“It was a great hairy beast with no head or eyes, just a mass of hair. I think it ate trees and made the drug…”
Although he does point out that perhaps his mind made it all up. It’s certainly on his mind, he just cant shake the bizarre dreams and a worrying desire for more of the drug. Thing is, he’s not the only one aware of the Megapode, seems there’s a lot more to the whole Megapode thing than people are letting on. More investigations follow, leading to yet more disguises, yet more (failed) attempts to infiltrate the barbarian tribes’ gathering, and another bad experience for them both on the Megapode drug…

Again, as with pretty much everything of Jacksons, the most important part is to look past the raw artwork to the actual storytelling, which is clear and simple, effective and generally really sells his work to me. Well, that and Jackson’s ability to turn a phrase that puts a smile on my face. There’s a fair few moments where he just delivers a great gag, all playing deliberately against the serious investigation work.
There’s a great bit of situation comedy early on, with the pair desperate for a bit of kip, feeling crap after being wasted from the night before…. cue a marching band and legion of soldiers outside the tent. Or the verbal gags Jackson does so well…

Oh yes, good old fashioned policework.
And then there’s Jackson great sense of comic timing (and yes, you can take ‘comic’ to mean both uses of the word). He sets things up just to deliver a perfectly timed line. If I hadn’t read so much of his stuff, I’d almost think some of the comedy wasn’t something Jackson meant to do, but no, it’s part of his comic making, and a great addition to some good comics.
I’ll leave you with this, a perfect example of what I’m talking about; Columbus and Quincep, on the road out of camp, are held up by the villagers who drugged them last issue. They’ve heard a rumour that Columbus has been stripped of command and is without soldiers from the camp…
“I’m glad you heard about the Centurion. In fact I was kind of counting on it. But you know, it was very early in the morning… and he’d be forgiven for forgetting to take away my personal guards too…”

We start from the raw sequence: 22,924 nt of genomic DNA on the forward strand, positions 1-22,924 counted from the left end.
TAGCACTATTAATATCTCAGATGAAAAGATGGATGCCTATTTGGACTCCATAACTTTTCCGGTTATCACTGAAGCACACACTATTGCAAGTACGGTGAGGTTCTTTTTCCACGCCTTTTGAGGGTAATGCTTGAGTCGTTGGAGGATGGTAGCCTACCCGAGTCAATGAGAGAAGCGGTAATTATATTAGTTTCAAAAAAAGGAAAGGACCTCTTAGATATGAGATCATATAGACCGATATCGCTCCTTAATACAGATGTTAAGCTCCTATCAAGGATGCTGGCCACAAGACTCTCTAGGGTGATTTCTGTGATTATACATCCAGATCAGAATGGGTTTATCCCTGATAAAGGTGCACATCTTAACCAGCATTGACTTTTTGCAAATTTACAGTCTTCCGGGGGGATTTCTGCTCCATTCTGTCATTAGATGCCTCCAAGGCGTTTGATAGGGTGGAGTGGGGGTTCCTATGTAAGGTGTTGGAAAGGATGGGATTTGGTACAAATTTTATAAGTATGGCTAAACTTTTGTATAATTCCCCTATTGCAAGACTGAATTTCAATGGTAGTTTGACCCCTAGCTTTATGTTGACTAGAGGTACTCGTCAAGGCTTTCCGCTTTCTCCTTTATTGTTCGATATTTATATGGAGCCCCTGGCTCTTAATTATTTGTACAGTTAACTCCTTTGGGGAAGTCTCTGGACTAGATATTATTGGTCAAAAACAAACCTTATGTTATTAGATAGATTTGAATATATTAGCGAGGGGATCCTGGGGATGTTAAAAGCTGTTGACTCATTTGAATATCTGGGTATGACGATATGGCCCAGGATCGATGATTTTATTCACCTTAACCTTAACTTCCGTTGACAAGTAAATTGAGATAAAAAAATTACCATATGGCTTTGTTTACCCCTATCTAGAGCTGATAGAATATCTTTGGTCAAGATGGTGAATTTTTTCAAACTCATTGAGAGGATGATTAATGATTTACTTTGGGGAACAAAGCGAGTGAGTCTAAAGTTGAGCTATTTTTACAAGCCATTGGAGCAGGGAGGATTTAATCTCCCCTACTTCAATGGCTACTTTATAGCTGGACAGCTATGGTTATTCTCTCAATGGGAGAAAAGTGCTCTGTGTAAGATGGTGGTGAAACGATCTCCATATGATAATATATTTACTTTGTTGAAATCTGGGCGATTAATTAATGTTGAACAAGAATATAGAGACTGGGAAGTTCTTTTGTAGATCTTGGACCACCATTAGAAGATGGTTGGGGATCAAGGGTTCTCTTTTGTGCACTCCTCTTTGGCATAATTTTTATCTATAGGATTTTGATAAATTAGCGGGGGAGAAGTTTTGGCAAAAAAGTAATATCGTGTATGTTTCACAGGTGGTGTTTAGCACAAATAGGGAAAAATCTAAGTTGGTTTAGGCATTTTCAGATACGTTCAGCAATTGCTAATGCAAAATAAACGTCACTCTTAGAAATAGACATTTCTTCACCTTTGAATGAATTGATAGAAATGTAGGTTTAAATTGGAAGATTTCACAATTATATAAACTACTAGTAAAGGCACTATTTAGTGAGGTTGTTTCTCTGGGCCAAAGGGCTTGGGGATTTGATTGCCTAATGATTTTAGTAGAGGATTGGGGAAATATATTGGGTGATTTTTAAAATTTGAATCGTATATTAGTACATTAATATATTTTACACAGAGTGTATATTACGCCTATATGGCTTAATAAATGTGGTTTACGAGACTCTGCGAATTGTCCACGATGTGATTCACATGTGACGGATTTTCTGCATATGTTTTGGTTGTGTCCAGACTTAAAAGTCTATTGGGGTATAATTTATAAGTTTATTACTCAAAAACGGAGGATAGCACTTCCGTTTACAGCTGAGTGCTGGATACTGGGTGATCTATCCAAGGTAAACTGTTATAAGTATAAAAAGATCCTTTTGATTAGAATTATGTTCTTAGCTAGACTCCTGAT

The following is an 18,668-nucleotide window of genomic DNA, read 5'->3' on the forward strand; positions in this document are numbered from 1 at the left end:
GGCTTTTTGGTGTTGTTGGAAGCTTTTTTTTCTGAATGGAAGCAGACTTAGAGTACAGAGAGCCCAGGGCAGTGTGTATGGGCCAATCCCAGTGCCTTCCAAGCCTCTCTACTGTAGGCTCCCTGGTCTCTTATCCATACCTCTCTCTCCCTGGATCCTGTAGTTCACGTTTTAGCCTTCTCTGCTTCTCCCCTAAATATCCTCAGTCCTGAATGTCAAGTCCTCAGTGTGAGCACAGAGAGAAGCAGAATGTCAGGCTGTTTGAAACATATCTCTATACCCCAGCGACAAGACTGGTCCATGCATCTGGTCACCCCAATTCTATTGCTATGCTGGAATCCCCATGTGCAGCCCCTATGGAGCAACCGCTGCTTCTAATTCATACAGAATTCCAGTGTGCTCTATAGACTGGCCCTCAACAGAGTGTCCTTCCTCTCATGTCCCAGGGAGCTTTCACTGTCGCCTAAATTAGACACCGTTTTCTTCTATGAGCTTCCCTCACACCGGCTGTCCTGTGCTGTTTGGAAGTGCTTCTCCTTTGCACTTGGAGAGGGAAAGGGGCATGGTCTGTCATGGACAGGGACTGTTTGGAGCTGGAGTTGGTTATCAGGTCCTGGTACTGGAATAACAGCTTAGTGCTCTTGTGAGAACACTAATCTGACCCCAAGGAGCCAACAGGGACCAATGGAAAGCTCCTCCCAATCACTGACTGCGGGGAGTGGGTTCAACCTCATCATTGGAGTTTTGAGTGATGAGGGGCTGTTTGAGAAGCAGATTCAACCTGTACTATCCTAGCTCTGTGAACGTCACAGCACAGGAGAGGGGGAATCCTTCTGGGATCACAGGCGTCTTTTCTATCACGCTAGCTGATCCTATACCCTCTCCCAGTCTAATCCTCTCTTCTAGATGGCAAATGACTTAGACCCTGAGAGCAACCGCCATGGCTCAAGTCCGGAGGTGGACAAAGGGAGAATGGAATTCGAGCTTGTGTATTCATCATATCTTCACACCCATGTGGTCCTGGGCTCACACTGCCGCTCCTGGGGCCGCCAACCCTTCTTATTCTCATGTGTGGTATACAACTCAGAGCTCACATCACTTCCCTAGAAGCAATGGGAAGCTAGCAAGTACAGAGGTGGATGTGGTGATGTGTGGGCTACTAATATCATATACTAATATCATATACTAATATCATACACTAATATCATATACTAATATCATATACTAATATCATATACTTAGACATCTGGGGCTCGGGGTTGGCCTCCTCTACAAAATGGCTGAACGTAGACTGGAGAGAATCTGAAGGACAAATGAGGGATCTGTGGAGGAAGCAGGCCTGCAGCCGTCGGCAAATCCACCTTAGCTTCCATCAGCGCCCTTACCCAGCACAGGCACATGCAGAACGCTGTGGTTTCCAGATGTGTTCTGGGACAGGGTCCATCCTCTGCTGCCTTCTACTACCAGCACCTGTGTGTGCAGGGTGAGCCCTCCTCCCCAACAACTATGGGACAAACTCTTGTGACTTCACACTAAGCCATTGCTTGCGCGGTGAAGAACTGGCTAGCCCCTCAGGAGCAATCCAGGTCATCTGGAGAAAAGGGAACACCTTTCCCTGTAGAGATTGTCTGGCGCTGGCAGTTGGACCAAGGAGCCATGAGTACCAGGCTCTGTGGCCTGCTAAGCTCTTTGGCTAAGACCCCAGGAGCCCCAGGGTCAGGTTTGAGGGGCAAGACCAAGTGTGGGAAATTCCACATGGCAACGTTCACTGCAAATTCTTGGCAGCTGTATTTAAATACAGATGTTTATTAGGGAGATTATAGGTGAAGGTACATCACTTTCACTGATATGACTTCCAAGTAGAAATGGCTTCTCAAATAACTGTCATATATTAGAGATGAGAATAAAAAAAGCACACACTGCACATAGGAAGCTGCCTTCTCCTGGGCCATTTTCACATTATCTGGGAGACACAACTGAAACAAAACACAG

“Get them lads! I want the leader alive!”

It’s the combination of that first silent panel and the great lines in panel two that just can’t help but impress.
You can get hold of Slaves Of The Megapode from Rob Jackson at his website.

ob Jackson’s Great Deeds Against The Dead

Published On September 28, 2009 | By Richard Bruton | Comics, Reviews
Great Deeds Against The Dead Issue 1
by Rob Jackson

The first part of Jackson’s new supernatural horror story two-parter is a  horror of the psychological kind rather than an all out gore-fest. Much the better type I’ve always found. And Jackson’s creeping tale of lost love, old age and voices from beyond the grave works so much the better for it’s low key stylings.
Tisdale Carnegie is an ageing artist seeking solitude and isolation following the death of his beloved wife, Eleanor. A suitable house is found, but it’s a house with a past and old, dark secrets; something Carnegie discovers as he starts painting again and finds his new portrait of Eleanor talking to him. Is it his mind or is it the house or is it something more? It leaves Carnegie in even worse shape than he was when he moved in, teetering on the verge of madness, which is when his agent comes round to collect a couple of signatures. Events seem to be conspiring against the agent, and a storm traps him overnight in a house that seems intent on driving him away. It seems there’s something very, very wrong with Carnegie’s house.

(See, there’s definitely something wrong with the house. From Rob Jackson’s Great Deeds Against The Dead.)